Latest Economic & Market Update: Markets decoupled from economy | Record unemployment levels in the US | ECJ consider legal action against Germany
Good afternoon, it is 11th May 2020 and here is your economic and market update from BlackBee.
Today we are going to focus on:
> Markets remain decoupled from the economy.
> Record unemployment levels in the US.
> ECJ consider legal action against Germany.
It is clear that the market has been decoupled from the real economy in recent weeks. On Friday, despite figures of record-breaking unemployment levels being released, US stocks rallied and Treasury yields rose. Investors would have anticipated the record readings for unemployment and are betting that this is the low point of the crisis as they focus on government action and economies reopening. The same hopes were reflected in the Oil market, which recorded its first weekly back-to-back gain since February based on cuts in production and hopes of increased demand.
Figures released on Friday showed that US unemployment has risen to the highest level since the second world war, at 14.7% for April. The effects of Covid-19 has seen 20.5 million Americans lose their jobs. In February, the unemployment rate was at a five-decade low of 3.5% and had been continuously decreasing since December 2009. In the space of two months, the crisis has wiped out a greater number of jobs than what was created in the decade since the financial crisis. The number of job losses, only eclipsed by the Great Depression, raises question marks over the potential of a relatively quick rebound. These record-breaking numbers of unemployment, which are expected to grow further, will slow recovery. The US Treasury Secretary Mr Mnuchin on Friday said that the unemployment rate could reach Great Depression levels at 25%. Another potential worry for economies worldwide is that there have been new outbreaks in China, Germany and South Korea, all of which eased restrictions.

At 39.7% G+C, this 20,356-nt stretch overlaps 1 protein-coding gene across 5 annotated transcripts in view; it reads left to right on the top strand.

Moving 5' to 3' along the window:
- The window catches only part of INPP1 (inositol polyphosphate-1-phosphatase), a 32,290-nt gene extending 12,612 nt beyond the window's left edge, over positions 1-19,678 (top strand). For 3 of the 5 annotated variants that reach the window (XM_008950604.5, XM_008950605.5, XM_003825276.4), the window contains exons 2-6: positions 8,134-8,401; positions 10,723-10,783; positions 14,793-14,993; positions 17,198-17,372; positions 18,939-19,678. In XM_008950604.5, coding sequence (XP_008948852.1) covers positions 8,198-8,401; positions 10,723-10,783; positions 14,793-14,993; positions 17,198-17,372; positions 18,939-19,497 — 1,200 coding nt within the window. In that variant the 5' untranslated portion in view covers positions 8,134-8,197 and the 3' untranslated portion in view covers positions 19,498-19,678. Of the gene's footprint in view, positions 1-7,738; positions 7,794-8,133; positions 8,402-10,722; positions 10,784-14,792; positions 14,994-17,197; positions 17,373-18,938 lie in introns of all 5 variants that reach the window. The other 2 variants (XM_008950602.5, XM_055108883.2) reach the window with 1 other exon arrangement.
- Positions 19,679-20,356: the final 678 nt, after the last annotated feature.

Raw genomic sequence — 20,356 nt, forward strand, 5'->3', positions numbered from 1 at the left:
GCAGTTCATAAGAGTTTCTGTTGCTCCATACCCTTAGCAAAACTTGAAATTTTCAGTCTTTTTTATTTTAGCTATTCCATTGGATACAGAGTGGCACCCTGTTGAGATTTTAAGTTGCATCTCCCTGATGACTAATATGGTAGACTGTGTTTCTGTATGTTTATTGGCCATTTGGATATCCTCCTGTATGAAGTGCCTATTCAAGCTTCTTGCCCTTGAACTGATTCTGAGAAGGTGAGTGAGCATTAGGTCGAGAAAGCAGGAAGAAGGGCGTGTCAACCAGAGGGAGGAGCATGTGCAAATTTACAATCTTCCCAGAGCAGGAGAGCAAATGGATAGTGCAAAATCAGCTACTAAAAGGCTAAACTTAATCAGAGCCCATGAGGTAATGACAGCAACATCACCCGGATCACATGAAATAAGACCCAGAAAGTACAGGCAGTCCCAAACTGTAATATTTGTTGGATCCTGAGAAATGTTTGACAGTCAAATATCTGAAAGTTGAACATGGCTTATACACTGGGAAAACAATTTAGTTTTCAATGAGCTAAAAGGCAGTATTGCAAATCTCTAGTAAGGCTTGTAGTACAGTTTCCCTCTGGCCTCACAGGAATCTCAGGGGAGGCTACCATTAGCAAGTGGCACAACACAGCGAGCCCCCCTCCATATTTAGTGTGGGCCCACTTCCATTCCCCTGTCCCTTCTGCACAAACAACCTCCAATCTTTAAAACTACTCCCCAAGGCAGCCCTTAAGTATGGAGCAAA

Following on from Germany’s Constitutional Court ruling last week, where they gave a three-month deadline to the ECB to justify its bond purchasing programme, the European Court of Justice (ECJ) is now considering legal action against Germany. The ECJ are concerned as countries will be able to judge themselves and diverge from ECJ rulings leaving the legal order in Europe in jeopardy. Countries that already have legal cases ongoing with the ECJ could now use the German Courts ruling as precedent. The ECB’s ability to execute monetary policy is in doubt if Germany’s case is successful because member states will be able to challenge monetary policy decisions.
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